Wednesday, June 15th, 2005


In case you hadn’t heard, the Ohio state government decided it would be a good idea to invest $50,000,000
– that’s fifty million dollars – in rare coins.  I’m not making
that up.  I wish I could make that up.  And then, perhaps
unsurprisingly, a bunch of the coins turned up missing
But now, a bunch of the stuff that was tagged as evidence in the home
of one of the employees of the guy responsible for the disposition of
the coins in question has, uh, turned up missing:

COLUMBUS — The suburban Denver home of a former
employee of Tom Noe was burglarized over the weekend, with thieves
making off with artwork, guns, jewelry, cars, and $300,000 in wine —
possibly purchased with money from the state of Ohio.


Michael
Storeim, a suspect in a Colorado criminal probe into Ohio’s missing
coins, reported Monday night the valuables had been taken from his
Evergreen, Colo., home while he was vacationing with his wife.


Investigators
from the Jefferson County, Colo., Sheriff’s Office on June 3 took
custody of 3,500 bottles of wine valued at $500,000, and seized
hundreds of rare coins, 265 Cuban cigars, computers, and documents from
Mr. Storeim’s home and office as part of a criminal investigation.





Sheriff’s investigators are looking into the disappearance of 121
missing rare coins worth about $400,000 from the Colorado office of Mr.
Noe’s $50 million Ohio Bureau of Workers’ Compensation rare-coin fund.
Mr. Storeim ran the office until he left late last year.


Mr. Noe’s attorneys have also told Ohio officials that up to $12 million is missing from the state’s coin funds.

Ohio
fraud investigators have seized assets of Mr. Noe’s coin funds in
Colorado, Delaware, Florida, and at his headquarters in Monclova
Township.


Chris Nelson, an investigator with the Colorado
sheriff’s office, said several officers and lab technicians spent the
entire night at Mr. Storeim’s home after the burglary was reported.


“There
were immediately some red flags when you have a house of a suspect in a
high profile case getting burglarized,” he said. “We are very
aggressively pursuing this in light of the other ongoing
investigations.”


On Monday night, Mr. Storeim and his wife told
police they were returning from a two-day vacation when they first
noticed that two of their cars — a Toyota Sequoia and Lexus G300 were
missing.


Then, they noted items missing throughout their home,
including weapons, 10 boxes of 12-gauge ammunition, four tubs of
rock-climbing gear, several lithographs and paintings, stereos, and
jewelry. Additionally, guitars — one autographed by B.B. King and
another by Stevie Ray Vaughan — were reported stolen, police said.


I can just hear him now:  “Yes, officer, I realize the tragedy of all this evidence being gone, and I assure you my insurance agent is taking it terribly.”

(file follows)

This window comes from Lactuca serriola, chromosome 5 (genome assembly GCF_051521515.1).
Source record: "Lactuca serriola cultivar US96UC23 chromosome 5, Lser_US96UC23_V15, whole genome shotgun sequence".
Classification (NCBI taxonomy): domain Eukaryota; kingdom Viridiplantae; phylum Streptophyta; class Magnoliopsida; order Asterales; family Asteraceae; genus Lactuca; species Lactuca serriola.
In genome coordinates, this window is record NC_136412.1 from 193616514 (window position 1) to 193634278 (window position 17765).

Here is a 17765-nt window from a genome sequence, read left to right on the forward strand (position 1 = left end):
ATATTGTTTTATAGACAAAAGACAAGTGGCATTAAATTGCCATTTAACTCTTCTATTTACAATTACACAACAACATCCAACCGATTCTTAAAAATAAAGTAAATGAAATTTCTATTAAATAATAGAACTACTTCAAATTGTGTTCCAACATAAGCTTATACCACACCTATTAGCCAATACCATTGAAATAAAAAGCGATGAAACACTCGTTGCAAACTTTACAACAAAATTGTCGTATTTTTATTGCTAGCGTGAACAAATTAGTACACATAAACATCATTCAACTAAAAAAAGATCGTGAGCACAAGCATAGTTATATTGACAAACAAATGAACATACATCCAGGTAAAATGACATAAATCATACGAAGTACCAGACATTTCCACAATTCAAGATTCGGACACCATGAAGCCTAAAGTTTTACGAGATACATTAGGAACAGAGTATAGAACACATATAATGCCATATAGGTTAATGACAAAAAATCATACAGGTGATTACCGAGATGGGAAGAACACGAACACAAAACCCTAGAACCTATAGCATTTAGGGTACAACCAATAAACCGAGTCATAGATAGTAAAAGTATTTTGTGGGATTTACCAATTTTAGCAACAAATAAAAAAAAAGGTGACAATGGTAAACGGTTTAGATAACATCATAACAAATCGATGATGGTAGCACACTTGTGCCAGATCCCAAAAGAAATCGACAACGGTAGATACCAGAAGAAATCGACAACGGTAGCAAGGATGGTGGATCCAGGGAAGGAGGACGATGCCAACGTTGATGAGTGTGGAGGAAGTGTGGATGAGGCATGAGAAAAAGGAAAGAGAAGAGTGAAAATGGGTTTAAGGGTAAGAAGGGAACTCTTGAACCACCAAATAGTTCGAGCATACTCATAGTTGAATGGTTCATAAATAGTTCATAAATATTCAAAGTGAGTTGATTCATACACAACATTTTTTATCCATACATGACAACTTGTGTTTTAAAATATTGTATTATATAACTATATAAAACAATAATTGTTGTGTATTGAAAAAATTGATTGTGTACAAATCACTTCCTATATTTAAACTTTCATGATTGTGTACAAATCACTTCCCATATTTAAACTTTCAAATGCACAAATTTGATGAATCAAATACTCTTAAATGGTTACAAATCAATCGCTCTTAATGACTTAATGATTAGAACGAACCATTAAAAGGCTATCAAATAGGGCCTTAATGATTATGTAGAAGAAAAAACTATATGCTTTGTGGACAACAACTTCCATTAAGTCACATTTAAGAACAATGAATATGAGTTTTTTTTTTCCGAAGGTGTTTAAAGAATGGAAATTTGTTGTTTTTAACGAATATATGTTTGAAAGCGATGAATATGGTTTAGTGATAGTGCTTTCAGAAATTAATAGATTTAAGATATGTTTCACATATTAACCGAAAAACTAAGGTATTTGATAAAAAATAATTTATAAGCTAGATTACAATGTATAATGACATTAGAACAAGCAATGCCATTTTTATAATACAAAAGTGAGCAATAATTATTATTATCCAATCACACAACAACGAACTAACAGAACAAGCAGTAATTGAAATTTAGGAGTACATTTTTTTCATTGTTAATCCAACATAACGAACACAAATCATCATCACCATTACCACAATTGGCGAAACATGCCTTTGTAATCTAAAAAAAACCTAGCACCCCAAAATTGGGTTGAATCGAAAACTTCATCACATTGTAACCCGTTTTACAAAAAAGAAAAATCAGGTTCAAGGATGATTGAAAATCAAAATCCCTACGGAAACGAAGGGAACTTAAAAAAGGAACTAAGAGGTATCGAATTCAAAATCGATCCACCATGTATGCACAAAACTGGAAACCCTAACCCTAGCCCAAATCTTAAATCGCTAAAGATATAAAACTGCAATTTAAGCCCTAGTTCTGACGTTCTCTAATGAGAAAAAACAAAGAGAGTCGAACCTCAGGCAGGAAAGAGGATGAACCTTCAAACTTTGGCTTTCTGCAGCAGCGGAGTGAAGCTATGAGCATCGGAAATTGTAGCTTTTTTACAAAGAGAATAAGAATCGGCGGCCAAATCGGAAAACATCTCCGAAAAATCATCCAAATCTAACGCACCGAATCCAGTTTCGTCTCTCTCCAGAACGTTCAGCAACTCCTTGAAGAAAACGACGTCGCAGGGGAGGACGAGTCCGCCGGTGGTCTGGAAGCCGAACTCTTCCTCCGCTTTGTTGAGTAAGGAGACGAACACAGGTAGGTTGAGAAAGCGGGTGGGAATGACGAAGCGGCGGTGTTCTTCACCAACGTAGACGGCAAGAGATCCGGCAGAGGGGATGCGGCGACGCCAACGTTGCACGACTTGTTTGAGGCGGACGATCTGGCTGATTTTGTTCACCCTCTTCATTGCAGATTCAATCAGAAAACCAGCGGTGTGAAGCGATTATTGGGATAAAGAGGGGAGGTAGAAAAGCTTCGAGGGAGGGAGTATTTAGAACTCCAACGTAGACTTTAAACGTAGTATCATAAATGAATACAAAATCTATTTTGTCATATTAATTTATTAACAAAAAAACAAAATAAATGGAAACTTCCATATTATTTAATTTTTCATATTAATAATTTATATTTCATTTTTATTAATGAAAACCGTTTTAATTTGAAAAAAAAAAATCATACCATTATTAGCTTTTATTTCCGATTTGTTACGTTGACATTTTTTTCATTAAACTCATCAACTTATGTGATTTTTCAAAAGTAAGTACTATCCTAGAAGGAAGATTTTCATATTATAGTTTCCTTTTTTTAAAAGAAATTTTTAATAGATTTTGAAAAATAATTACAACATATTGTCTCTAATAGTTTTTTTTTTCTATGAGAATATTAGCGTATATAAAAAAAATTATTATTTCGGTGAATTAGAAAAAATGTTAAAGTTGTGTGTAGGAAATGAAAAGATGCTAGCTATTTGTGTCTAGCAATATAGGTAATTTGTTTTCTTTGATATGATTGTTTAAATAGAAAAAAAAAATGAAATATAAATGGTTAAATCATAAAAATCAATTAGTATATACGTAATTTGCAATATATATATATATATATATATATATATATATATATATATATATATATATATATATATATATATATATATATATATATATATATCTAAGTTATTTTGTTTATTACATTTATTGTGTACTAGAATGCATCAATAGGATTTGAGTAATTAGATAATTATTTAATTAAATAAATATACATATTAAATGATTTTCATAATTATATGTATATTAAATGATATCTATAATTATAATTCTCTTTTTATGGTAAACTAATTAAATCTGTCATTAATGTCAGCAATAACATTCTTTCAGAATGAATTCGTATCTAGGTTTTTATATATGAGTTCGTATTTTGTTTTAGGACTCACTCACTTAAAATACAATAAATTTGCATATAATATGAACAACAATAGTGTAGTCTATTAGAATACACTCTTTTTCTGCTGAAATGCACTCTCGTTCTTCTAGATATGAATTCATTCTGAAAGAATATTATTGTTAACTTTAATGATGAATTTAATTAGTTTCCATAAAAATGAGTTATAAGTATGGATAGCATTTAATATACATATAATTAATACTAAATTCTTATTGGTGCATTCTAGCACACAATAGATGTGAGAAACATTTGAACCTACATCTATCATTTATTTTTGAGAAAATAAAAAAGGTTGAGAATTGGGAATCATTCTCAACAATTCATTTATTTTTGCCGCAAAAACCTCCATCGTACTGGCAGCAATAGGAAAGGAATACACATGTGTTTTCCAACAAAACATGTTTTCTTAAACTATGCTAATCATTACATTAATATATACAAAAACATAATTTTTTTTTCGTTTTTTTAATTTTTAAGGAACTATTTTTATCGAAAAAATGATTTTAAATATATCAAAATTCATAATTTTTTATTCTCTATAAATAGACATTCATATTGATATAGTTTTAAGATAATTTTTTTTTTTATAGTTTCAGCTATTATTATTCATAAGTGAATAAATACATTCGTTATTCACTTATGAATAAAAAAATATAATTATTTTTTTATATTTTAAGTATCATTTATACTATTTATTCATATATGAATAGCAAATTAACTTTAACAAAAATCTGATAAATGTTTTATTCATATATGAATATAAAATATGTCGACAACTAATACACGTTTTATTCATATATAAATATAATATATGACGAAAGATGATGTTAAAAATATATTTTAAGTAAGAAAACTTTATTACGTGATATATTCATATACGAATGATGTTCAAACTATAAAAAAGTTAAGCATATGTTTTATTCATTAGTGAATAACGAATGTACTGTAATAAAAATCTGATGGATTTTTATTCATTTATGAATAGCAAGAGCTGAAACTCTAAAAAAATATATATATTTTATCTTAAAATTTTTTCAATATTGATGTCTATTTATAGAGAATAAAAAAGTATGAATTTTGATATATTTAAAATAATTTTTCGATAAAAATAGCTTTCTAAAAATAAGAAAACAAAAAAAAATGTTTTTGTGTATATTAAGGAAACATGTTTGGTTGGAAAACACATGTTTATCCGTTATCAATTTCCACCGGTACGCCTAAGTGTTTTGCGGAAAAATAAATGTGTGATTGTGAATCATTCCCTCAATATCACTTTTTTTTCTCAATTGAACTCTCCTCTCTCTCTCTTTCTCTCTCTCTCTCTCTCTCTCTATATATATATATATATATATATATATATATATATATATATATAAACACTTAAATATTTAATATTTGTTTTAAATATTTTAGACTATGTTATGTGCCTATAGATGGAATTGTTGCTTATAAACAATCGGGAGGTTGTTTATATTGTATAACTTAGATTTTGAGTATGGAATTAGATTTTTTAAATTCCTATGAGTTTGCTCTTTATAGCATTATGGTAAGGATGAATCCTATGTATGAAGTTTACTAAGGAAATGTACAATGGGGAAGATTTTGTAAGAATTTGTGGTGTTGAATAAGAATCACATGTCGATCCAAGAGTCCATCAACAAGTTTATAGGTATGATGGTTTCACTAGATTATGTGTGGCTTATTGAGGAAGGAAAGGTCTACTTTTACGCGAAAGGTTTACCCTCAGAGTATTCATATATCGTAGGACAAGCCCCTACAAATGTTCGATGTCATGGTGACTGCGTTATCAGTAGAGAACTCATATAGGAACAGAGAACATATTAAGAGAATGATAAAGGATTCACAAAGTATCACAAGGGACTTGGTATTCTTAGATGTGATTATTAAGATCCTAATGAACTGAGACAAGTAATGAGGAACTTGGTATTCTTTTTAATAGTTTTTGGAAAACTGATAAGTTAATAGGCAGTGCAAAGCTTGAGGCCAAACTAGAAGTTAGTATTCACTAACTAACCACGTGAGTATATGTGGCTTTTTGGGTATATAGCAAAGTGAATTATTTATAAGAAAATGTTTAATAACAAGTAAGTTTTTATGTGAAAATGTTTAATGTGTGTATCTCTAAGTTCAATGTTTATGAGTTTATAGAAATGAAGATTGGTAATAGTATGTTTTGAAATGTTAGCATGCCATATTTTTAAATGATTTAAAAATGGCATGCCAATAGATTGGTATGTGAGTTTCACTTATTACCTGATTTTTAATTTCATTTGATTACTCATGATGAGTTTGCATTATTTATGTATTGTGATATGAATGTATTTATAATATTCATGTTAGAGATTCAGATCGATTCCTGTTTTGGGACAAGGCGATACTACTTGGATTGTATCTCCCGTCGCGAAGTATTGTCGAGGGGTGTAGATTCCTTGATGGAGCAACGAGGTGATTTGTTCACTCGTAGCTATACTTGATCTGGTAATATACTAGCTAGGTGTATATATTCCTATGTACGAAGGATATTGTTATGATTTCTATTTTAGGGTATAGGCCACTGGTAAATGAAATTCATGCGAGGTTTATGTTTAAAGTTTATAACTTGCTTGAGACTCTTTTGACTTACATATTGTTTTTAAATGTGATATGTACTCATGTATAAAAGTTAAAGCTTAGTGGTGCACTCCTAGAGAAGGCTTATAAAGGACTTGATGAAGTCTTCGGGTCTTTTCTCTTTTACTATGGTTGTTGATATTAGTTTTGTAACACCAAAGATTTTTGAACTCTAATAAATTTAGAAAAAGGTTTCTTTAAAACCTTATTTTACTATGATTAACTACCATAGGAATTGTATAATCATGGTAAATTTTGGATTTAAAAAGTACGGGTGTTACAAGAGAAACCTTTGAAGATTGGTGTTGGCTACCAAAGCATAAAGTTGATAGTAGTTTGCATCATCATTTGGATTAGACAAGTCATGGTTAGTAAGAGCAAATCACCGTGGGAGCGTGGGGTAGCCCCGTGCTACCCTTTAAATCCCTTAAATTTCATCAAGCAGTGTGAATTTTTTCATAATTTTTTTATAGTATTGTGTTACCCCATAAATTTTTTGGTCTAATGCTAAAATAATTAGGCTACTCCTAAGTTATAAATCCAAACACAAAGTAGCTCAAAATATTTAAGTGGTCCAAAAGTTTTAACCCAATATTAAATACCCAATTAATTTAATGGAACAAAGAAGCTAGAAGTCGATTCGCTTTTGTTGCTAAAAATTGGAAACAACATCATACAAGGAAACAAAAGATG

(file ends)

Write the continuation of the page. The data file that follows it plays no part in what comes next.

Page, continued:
It also really takes the wind out of that whole “they’ll take my gun
when…” thing.  “They’ll take my gun when I’m out of town for a couple of days” just doesn’t carry the oomph of its predecessor as a gun-rights slogan. 

Of course, he says it’s all the media’s fault.  No, really:

The Storeims told police that they believed the
reported break-in was a result of media reports, which made public the
fact that Mr. Storeim is a coin dealer and that there was a valuable
wine collection in the home.


The mind merely gapes before it.
(more…)

I keep seeing indicators in the media that Batman Begins is
actually a good movie.  There is no way you can understand the
trepidation this causes me.  I love Batman.  I have loved
Batman for many years.  I used to watch the old ’60s show in
reruns as a kid.  As a freshman in college I watched the
painted-on-black, ’50s-esque WB cartoon.  I loved the Michael
Keaton movies.  I really, really dig on some Batman. 
There’ve been about eighty Robins, and I don’t really give a shit about
them.  It’s all about Batman.  And then here’s this
movie, and it’s got Christian Bale who’s hot and can act, and it’s got
Michael Caine, and it’s got all kinds of good people in it.  I
really want it to be good.  A part of me needs it to be good, in
the way I expect there are people in the world who needed Episode I to be good and whose whole lives fell
apart when they saw Episode I and were left with nothing but gnawing, empty space where their liver used to be.

And it’s getting mostly good reviews (82% on Rotten Tomatoes) and MSNBC.com likes it (their reviewer refers to Schumacher as having “contaminated” the Batman franchise with Batman & Robin, so we’re on the same page from the first sentence).  I have to see it, I know this.  I am required by law.  If it involved vampires and Batman, I’d have to pre-order the DVD from Amazon before it had hit the big screen.  I’d have to install a BitTorrent client and set an Automator script just to search for the movie online two days ahead of time.  Seriously, that sort of combo might actually break me as a person.

Fortunately, that hasn’t happened.  Yet.

So here I am.  I’m all knotted up over my desire for the movie to
be good but my automatic assumption that it will in fact be
manufactured from the slaughtered, rendered and manufactured scraps of
my fondest childhood dreams.

I think I just need to relax. (more…)

Saw this today:  Things He And His Girlfriend Have Fought About.  It’s hilarious. 

It’s also really, really long. (more…)